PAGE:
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Raglan student’s study aims to help keep surfers up and riding

By March 17, 2016 No Comments

When it comes to surfing Raglan osteopathy student Debbie Remnant stands by the old adage that prevention is better than cure.

So she’s “excited” to have already more than 900 of the 1500 responses she needs by June to complete her online survey of surfers’ injuries which – when analysed – will contribute to the development of injury prevention protocols for osteopaths and physiotherapists, surf coaches, yoga and pilates instructors internationally.

“They will be able to utilise this information in dealing with surfers as opposed to non-surfers,” Debbie says of the first-of-its-kind Kiwi study she’s leading as part of her master’s thesis at Auckland’s Unitec.

Debbie, 35, is well suited to undertaking such surfing-specific research, having lived in Raglan and worked at Whale Bay’s surfing school as both a surf and more recently a yoga instructor on-and-off for several years.

She says she knows many otherwise fit and healthy people from the surfing community who are carrying serious or chronic injuries. “Injuries are prevalent among my surfing friends and anecdotally it seems that serious preventable surfing injuries are on the rise.

“When I’m in Raglan and especially since I started osteopathy (after first doing a sports studies diploma) the topic will come up often … I’ve got friends in their late 20s and early 30s, some competitive surfers and others recreational surfers, who are having shoulder and hip operations due to surfing-related injuries.”

She’s keen now to pinpoint through analysis of the data she’s gathered since December exactly what these injuries are and how they happened. A shoulder problem, for instance, might be the result of a body position or posture peculiar to surfers. “And prevention is better than cure,” she insists.

The survey asks about traumatic and gradual overuse injuries and the circumstances around how those injuries presented.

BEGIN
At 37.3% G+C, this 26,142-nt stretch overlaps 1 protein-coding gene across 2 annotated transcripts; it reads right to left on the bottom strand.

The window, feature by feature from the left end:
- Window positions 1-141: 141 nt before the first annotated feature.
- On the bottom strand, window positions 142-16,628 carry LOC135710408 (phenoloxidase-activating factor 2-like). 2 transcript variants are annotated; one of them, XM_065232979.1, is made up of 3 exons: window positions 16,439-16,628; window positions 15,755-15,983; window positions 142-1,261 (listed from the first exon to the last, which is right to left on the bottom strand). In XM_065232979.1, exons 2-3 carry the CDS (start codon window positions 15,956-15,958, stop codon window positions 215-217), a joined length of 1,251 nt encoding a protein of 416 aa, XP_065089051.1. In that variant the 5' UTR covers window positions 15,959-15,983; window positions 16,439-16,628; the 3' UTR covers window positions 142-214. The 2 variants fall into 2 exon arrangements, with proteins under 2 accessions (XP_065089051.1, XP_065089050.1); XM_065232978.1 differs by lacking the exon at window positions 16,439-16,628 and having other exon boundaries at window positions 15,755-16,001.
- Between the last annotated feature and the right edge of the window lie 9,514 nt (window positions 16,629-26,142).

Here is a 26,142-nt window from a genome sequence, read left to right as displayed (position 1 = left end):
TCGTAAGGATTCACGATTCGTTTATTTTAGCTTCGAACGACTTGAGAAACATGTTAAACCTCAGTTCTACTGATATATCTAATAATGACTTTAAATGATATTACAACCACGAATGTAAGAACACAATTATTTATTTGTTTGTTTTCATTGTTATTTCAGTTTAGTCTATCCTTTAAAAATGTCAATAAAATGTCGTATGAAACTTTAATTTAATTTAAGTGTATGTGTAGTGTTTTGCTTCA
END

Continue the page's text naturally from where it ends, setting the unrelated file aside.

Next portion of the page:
A traumatic injury might occur when a surfer is riding the face of a wave, duck-diving or getting in or out of the water, Debbie explains, while a gradual overuse injury could be the result of continuous paddling and develop over time.

Different injury patterns are already emerging, she adds, based on demographics such as gender – close to 200 females have completed the survey – and whether participants are new or advanced surfers.

Debbie says the project’s a “real passion” and hopes it might result in new measures to prevent chronic injuries.

She points out that while statistics tell us almost as many Kiwis surf as play rugby, surprisingly little is known about injuries that come with riding waves. And the fact that surfers do not participate in their sport the way others play theirs – no coach, no training, often no warm-ups or warm-downs – could well contribute to some injuries.

“Most surfers I know want to surf until they’re at least 80,” says Debbie. And that’s motivation enough to research what she believes are preventable injuries.

*Surfers can complete the survey at surfinginjury.co.nz, via the Surfing Injuries NZ Facebook page or at swellmap.co.nz.

Edith Symes

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